Congress Responsible for Long Airport Lines

Members only have to fly commercial to see why voters are angry

Passengers queue up outside a Transportation Security Administration checkpoint at Ronald Reagan National Airport May 27, 2016 in Arlington, Virginia. (Chip Somodevilla/Getty Images)
Passengers queue up outside a Transportation Security Administration checkpoint at Ronald Reagan National Airport May 27, 2016 in Arlington, Virginia. (Chip Somodevilla/Getty Images)
Posted May 30, 2016 at 3:40pm

In his 1944 play “No Exit ,” John-Paul Sartre has a character declare, “Hell is other people.” These days an innovative theatrical director could shift the locale of “No Exit” from an anteroom in hell to a hellish airport security line.  

In fact, you may be reading these words on an actual TSA line snaking through a barbed-wire airport as you struggle still to return home from Memorial Day … someday. Or, if you’re a plan-ahead type, you may already be queuing up at the airport in preparation for a Fourth of July vacation.
Think I’m exaggerating?
We have reached the point where a helpful TSA supervisor at Baltimore-Washington airport told The Washington Post that prudent travelers should arrive three hours before takeoff time. In the old days, Americans ridiculed the Soviet Union for forcing people to line up for three hours in hopes of getting an egg. Now we do the same thing for a middle seat.
The shocking TSA wait times represent the sort of breakdown that isn’t supposed to happen in a functioning democracy. The people who are missing planes or missing sleep to get through airport security are mostly middle-class Americans who vote. Rather than being clustered in a few states or cities, the victims of TSA’s incompetence reside in all 435 congressional districts, since small airports can face screening delays comparable to those at O’Hare or BWI.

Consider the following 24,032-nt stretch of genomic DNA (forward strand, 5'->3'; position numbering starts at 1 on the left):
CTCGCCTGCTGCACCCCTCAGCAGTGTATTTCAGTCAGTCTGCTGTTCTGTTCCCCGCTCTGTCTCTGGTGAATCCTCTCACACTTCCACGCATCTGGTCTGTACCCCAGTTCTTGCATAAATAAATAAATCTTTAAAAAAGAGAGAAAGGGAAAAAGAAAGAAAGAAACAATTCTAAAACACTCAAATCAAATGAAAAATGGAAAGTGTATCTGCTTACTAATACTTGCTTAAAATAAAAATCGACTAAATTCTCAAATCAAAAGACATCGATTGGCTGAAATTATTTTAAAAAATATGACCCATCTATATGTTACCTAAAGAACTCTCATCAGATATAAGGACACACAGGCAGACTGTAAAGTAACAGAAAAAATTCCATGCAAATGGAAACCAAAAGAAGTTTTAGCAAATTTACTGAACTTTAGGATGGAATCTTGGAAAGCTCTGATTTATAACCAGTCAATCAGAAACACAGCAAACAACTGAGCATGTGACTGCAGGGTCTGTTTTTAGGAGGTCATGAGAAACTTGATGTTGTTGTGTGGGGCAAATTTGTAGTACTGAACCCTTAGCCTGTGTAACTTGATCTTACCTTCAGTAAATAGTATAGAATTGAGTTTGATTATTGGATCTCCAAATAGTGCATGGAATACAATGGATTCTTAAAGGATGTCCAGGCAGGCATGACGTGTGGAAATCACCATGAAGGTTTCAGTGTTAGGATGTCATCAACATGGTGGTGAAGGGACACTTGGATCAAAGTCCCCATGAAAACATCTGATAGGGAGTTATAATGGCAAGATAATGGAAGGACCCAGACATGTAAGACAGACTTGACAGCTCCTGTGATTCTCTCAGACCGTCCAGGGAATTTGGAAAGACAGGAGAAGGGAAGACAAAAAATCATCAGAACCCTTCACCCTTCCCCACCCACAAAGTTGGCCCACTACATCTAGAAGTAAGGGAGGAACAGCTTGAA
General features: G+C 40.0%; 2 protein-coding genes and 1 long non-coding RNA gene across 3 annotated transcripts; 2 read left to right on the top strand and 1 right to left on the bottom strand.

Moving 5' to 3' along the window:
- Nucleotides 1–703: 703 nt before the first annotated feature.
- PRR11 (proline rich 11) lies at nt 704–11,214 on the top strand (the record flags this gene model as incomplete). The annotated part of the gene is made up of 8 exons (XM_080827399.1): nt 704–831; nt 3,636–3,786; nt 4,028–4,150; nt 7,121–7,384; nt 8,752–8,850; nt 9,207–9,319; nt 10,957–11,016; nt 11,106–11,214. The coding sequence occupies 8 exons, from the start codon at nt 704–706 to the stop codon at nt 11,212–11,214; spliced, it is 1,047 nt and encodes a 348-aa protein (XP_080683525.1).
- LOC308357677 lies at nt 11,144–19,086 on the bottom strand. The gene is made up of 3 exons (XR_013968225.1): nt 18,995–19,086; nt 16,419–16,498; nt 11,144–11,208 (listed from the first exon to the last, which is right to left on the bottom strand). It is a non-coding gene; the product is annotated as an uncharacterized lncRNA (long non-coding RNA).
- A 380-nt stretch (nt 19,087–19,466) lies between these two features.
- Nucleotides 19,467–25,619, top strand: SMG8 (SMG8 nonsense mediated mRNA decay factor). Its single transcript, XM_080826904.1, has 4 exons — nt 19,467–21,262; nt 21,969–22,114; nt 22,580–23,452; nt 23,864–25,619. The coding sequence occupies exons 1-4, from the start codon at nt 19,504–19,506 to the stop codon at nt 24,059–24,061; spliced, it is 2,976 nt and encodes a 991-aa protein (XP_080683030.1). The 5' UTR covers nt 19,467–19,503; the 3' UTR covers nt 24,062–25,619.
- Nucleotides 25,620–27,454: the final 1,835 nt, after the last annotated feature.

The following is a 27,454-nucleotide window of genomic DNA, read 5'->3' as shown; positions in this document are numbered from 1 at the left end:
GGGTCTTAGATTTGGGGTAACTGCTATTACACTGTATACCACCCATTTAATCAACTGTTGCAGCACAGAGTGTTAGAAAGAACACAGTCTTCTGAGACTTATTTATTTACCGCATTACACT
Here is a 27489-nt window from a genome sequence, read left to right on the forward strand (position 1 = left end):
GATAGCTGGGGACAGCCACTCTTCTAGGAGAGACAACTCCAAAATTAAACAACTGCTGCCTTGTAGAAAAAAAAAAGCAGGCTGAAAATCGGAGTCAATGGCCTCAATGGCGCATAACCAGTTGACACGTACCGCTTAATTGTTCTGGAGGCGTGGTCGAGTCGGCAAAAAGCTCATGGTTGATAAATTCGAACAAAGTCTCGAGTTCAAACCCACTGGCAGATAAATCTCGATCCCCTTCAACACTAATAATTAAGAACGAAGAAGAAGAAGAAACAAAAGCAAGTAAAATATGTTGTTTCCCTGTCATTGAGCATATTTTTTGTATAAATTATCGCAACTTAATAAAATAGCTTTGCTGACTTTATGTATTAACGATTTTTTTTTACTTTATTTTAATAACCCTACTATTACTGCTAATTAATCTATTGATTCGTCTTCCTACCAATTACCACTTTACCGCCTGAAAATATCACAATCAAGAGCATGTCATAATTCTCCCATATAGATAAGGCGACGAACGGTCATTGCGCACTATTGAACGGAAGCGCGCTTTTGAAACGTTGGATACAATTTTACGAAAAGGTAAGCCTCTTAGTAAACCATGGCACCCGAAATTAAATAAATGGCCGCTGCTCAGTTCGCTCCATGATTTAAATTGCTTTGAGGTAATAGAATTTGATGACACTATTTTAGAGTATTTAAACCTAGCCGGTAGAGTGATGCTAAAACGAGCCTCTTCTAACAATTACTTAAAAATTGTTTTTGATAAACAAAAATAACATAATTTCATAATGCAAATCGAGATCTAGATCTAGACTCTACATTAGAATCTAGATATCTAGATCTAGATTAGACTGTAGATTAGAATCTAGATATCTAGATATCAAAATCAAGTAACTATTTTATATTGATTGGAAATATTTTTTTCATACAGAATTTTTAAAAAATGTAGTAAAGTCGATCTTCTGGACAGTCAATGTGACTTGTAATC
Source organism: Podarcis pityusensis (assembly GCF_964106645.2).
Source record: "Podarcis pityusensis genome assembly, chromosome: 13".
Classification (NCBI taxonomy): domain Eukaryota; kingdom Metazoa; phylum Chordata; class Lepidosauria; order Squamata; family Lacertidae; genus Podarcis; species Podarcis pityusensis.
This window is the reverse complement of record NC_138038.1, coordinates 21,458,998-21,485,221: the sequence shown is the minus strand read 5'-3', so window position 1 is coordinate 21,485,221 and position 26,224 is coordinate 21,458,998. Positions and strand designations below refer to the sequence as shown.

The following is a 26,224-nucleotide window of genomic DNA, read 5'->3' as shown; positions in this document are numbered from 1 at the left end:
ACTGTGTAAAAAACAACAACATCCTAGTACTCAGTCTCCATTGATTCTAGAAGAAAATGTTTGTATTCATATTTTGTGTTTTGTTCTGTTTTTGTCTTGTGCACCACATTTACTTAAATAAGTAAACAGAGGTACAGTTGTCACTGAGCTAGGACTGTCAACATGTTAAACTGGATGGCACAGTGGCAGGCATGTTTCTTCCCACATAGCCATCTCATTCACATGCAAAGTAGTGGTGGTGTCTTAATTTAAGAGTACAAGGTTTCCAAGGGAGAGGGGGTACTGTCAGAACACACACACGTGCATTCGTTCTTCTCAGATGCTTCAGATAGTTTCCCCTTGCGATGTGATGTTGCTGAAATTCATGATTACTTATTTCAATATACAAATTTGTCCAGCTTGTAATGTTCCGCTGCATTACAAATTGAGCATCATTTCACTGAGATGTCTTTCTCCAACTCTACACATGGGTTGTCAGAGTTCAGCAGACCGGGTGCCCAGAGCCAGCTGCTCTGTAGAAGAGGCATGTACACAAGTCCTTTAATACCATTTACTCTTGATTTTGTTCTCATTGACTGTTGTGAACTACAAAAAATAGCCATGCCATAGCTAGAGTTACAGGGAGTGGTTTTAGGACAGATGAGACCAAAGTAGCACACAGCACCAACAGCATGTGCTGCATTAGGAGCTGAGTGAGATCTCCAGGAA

Why have voters in both parties turned into pitchfork populists railing against Washington? The TSA scandal is an apt place to begin since the blame is shared among hapless bureaucrats in a backwater federal agency, the ideologues in the Republican Congress and the shakedown artists of the airline industry.
Two numbers shape the story: Nearly 100 million more airline passengers in four years and 5,800 fewer screeners working for the Transportation Security Administration. As Peter Neffenger, a retired Coast Guard vice admiral who heads the TSA, told a House hearing earlier this month, “We do not have enough people to staff our lanes.”
Ever since it was created in the panicked aftermath of 9/11, the TSA has been a troubled agency buried in the ungainly Department of Homeland Security. A recent study of morale throughout the federal government ranked TSA 313th out of 320 agencies surveyed. Nearly 40 percent of the agency’s personnel budget goes to administrators (often making more than $100,000) while the harassed screeners have to get by on as little as $30,000 for a full-time job.
The TSA badly misjudged the demand for screeners. Neffenger explained to the House Oversight and Government Reform Committee that the agency had relied on faulty federal estimates of airline passenger growth.